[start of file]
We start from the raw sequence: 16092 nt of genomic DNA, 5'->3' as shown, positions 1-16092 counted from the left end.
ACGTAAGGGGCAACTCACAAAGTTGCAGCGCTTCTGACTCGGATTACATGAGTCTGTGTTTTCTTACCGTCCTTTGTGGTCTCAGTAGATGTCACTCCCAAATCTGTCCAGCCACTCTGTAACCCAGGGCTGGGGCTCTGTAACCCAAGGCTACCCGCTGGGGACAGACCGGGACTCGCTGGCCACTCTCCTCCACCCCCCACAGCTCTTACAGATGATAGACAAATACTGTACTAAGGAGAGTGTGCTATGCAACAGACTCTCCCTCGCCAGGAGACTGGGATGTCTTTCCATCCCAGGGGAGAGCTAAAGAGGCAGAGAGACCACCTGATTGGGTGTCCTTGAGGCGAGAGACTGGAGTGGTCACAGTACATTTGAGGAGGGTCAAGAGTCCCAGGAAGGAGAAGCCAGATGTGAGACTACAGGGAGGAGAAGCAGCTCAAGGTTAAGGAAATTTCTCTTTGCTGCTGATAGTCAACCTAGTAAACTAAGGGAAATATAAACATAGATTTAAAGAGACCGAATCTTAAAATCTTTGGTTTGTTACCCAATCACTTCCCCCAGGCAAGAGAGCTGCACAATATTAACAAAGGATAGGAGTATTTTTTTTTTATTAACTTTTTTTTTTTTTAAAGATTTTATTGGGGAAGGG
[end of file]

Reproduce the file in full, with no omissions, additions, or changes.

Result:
We start from the raw sequence: 16092 nt of genomic DNA, 5'->3' as shown, positions 1-16092 counted from the left end.
ACGTAAGGGGCAACTCACAAAGTTGCAGCGCTTCTGACTCGGATTACATGAGTCTGTGTTTTCTTACCGTCCTTTGTGGTCTCAGTAGATGTCACTCCCAAATCTGTCCAGCCACTCTGTAACCCAGGGCTGGGGCTCTGTAACCCAAGGCTACCCGCTGGGGACAGACCGGGACTCGCTGGCCACTCTCCTCCACCCCCCACAGCTCTTACAGATGATAGACAAATACTGTACTAAGGAGAGTGTGCTATGCAACAGACTCTCCCTCGCCAGGAGACTGGGATGTCTTTCCATCCCAGGGGAGAGCTAAAGAGGCAGAGAGACCACCTGATTGGGTGTCCTTGAGGCGAGAGACTGGAGTGGTCACAGTACATTTGAGGAGGGTCAAGAGTCCCAGGAAGGAGAAGCCAGATGTGAGACTACAGGGAGGAGAAGCAGCTCAAGGTTAAGGAAATTTCTCTTTGCTGCTGATAGTCAACCTAGTAAACTAAGGGAAATATAAACATAGATTTAAAGAGACCGAATCTTAAAATCTTTGGTTTGTTACCCAATCACTTCCCCCAGGCAAGAGAGCTGCACAATATTAACAAAGGATAGGAGTATTTTTTTTTTATTAACTTTTTTTTTTTTTAAAGATTTTATTGGGGAAGGG